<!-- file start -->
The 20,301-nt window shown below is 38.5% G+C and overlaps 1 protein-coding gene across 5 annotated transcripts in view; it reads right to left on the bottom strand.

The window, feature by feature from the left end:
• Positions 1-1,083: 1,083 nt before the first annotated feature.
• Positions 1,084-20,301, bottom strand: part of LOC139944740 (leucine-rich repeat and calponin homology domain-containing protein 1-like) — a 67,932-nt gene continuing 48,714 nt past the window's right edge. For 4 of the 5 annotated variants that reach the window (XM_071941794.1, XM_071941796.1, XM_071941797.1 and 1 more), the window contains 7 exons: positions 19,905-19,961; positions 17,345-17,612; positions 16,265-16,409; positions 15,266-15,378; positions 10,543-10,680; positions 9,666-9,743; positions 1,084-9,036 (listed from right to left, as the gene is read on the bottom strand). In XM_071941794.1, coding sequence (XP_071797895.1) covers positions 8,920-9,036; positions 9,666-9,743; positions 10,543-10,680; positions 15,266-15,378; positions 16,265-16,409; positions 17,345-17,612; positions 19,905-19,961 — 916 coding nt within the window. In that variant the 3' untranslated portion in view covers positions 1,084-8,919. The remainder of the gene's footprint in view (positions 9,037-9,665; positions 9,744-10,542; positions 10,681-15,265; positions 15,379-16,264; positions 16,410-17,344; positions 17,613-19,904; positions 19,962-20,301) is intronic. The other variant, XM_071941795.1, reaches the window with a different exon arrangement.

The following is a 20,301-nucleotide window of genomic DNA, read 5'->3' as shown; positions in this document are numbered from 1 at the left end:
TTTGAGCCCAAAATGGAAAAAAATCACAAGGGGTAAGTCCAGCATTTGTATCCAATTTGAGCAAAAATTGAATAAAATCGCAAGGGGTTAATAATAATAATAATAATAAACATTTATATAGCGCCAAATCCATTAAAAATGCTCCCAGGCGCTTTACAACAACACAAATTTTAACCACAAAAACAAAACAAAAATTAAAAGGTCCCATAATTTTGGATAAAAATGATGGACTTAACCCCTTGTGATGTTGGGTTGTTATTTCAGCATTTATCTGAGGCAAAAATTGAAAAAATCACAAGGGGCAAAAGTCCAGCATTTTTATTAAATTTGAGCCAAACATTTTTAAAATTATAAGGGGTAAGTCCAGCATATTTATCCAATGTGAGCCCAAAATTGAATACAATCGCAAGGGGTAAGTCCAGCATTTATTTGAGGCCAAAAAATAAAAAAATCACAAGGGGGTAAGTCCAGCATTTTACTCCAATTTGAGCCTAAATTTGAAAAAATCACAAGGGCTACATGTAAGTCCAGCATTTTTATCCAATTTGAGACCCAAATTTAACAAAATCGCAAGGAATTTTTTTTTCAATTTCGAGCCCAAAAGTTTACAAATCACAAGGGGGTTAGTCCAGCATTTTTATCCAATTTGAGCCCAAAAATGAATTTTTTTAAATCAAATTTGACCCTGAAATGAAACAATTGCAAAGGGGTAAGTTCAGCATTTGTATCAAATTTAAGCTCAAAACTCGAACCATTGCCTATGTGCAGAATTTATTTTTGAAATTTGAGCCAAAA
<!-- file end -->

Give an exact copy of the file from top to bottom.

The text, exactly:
The 20,301-nt window shown below is 38.5% G+C and overlaps 1 protein-coding gene across 5 annotated transcripts in view; it reads right to left on the bottom strand.

The window, feature by feature from the left end:
• Positions 1-1,083: 1,083 nt before the first annotated feature.
• Positions 1,084-20,301, bottom strand: part of LOC139944740 (leucine-rich repeat and calponin homology domain-containing protein 1-like) — a 67,932-nt gene continuing 48,714 nt past the window's right edge. For 4 of the 5 annotated variants that reach the window (XM_071941794.1, XM_071941796.1, XM_071941797.1 and 1 more), the window contains 7 exons: positions 19,905-19,961; positions 17,345-17,612; positions 16,265-16,409; positions 15,266-15,378; positions 10,543-10,680; positions 9,666-9,743; positions 1,084-9,036 (listed from right to left, as the gene is read on the bottom strand). In XM_071941794.1, coding sequence (XP_071797895.1) covers positions 8,920-9,036; positions 9,666-9,743; positions 10,543-10,680; positions 15,266-15,378; positions 16,265-16,409; positions 17,345-17,612; positions 19,905-19,961 — 916 coding nt within the window. In that variant the 3' untranslated portion in view covers positions 1,084-8,919. The remainder of the gene's footprint in view (positions 9,037-9,665; positions 9,744-10,542; positions 10,681-15,265; positions 15,379-16,264; positions 16,410-17,344; positions 17,613-19,904; positions 19,962-20,301) is intronic. The other variant, XM_071941795.1, reaches the window with a different exon arrangement.

The following is a 20,301-nucleotide window of genomic DNA, read 5'->3' as shown; positions in this document are numbered from 1 at the left end:
TTTGAGCCCAAAATGGAAAAAAATCACAAGGGGTAAGTCCAGCATTTGTATCCAATTTGAGCAAAAATTGAATAAAATCGCAAGGGGTTAATAATAATAATAATAATAAACATTTATATAGCGCCAAATCCATTAAAAATGCTCCCAGGCGCTTTACAACAACACAAATTTTAACCACAAAAACAAAACAAAAATTAAAAGGTCCCATAATTTTGGATAAAAATGATGGACTTAACCCCTTGTGATGTTGGGTTGTTATTTCAGCATTTATCTGAGGCAAAAATTGAAAAAATCACAAGGGGCAAAAGTCCAGCATTTTTATTAAATTTGAGCCAAACATTTTTAAAATTATAAGGGGTAAGTCCAGCATATTTATCCAATGTGAGCCCAAAATTGAATACAATCGCAAGGGGTAAGTCCAGCATTTATTTGAGGCCAAAAAATAAAAAAATCACAAGGGGGTAAGTCCAGCATTTTACTCCAATTTGAGCCTAAATTTGAAAAAATCACAAGGGCTACATGTAAGTCCAGCATTTTTATCCAATTTGAGACCCAAATTTAACAAAATCGCAAGGAATTTTTTTTTCAATTTCGAGCCCAAAAGTTTACAAATCACAAGGGGGTTAGTCCAGCATTTTTATCCAATTTGAGCCCAAAAATGAATTTTTTTAAATCAAATTTGACCCTGAAATGAAACAATTGCAAAGGGGTAAGTTCAGCATTTGTATCAAATTTAAGCTCAAAACTCGAACCATTGCCTATGTGCAGAATTTATTTTTGAAATTTGAGCCAAAA